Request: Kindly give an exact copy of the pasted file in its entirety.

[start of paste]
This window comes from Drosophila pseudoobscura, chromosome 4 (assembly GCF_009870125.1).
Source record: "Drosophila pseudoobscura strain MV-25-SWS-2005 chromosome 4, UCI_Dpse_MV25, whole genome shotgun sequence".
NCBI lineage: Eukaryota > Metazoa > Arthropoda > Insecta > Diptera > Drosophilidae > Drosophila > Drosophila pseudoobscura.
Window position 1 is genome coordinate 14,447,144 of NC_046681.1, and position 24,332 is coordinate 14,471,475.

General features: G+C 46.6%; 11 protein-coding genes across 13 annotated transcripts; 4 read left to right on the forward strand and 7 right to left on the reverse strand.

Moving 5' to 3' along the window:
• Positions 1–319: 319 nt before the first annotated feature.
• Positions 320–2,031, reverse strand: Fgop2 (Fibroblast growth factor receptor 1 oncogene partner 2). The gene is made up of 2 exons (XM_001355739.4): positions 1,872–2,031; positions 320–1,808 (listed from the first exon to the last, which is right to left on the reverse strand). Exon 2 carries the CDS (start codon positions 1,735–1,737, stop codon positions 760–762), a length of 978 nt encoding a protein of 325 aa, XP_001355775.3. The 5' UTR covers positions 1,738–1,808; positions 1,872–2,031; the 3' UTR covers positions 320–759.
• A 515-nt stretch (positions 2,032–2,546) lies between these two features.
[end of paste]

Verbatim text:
This window comes from Drosophila pseudoobscura, chromosome 4 (assembly GCF_009870125.1).
Source record: "Drosophila pseudoobscura strain MV-25-SWS-2005 chromosome 4, UCI_Dpse_MV25, whole genome shotgun sequence".
NCBI lineage: Eukaryota > Metazoa > Arthropoda > Insecta > Diptera > Drosophilidae > Drosophila > Drosophila pseudoobscura.
Window position 1 is genome coordinate 14,447,144 of NC_046681.1, and position 24,332 is coordinate 14,471,475.

General features: G+C 46.6%; 11 protein-coding genes across 13 annotated transcripts; 4 read left to right on the forward strand and 7 right to left on the reverse strand.

Moving 5' to 3' along the window:
• Positions 1–319: 319 nt before the first annotated feature.
• Positions 320–2,031, reverse strand: Fgop2 (Fibroblast growth factor receptor 1 oncogene partner 2). The gene is made up of 2 exons (XM_001355739.4): positions 1,872–2,031; positions 320–1,808 (listed from the first exon to the last, which is right to left on the reverse strand). Exon 2 carries the CDS (start codon positions 1,735–1,737, stop codon positions 760–762), a length of 978 nt encoding a protein of 325 aa, XP_001355775.3. The 5' UTR covers positions 1,738–1,808; positions 1,872–2,031; the 3' UTR covers positions 320–759.
• A 515-nt stretch (positions 2,032–2,546) lies between these two features.